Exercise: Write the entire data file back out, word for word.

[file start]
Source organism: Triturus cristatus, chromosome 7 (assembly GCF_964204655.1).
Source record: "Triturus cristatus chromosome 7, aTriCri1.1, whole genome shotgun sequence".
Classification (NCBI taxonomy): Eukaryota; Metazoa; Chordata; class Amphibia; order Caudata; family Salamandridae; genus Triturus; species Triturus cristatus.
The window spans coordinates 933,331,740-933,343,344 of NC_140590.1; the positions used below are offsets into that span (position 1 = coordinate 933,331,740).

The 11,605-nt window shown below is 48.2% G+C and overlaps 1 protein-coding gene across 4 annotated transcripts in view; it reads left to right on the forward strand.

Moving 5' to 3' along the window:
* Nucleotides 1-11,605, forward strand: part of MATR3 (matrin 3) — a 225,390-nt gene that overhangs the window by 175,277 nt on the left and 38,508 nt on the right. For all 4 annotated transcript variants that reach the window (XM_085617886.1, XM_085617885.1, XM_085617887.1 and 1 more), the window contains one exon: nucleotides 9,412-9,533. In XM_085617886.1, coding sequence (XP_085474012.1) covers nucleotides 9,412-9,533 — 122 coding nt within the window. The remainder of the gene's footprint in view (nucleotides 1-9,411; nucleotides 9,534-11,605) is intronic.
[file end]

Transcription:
Source organism: Triturus cristatus, chromosome 7 (assembly GCF_964204655.1).
Source record: "Triturus cristatus chromosome 7, aTriCri1.1, whole genome shotgun sequence".
Classification (NCBI taxonomy): Eukaryota; Metazoa; Chordata; class Amphibia; order Caudata; family Salamandridae; genus Triturus; species Triturus cristatus.
The window spans coordinates 933,331,740-933,343,344 of NC_140590.1; the positions used below are offsets into that span (position 1 = coordinate 933,331,740).

The 11,605-nt window shown below is 48.2% G+C and overlaps 1 protein-coding gene across 4 annotated transcripts in view; it reads left to right on the forward strand.

Moving 5' to 3' along the window:
* Nucleotides 1-11,605, forward strand: part of MATR3 (matrin 3) — a 225,390-nt gene that overhangs the window by 175,277 nt on the left and 38,508 nt on the right. For all 4 annotated transcript variants that reach the window (XM_085617886.1, XM_085617885.1, XM_085617887.1 and 1 more), the window contains one exon: nucleotides 9,412-9,533. In XM_085617886.1, coding sequence (XP_085474012.1) covers nucleotides 9,412-9,533 — 122 coding nt within the window. The remainder of the gene's footprint in view (nucleotides 1-9,411; nucleotides 9,534-11,605) is intronic.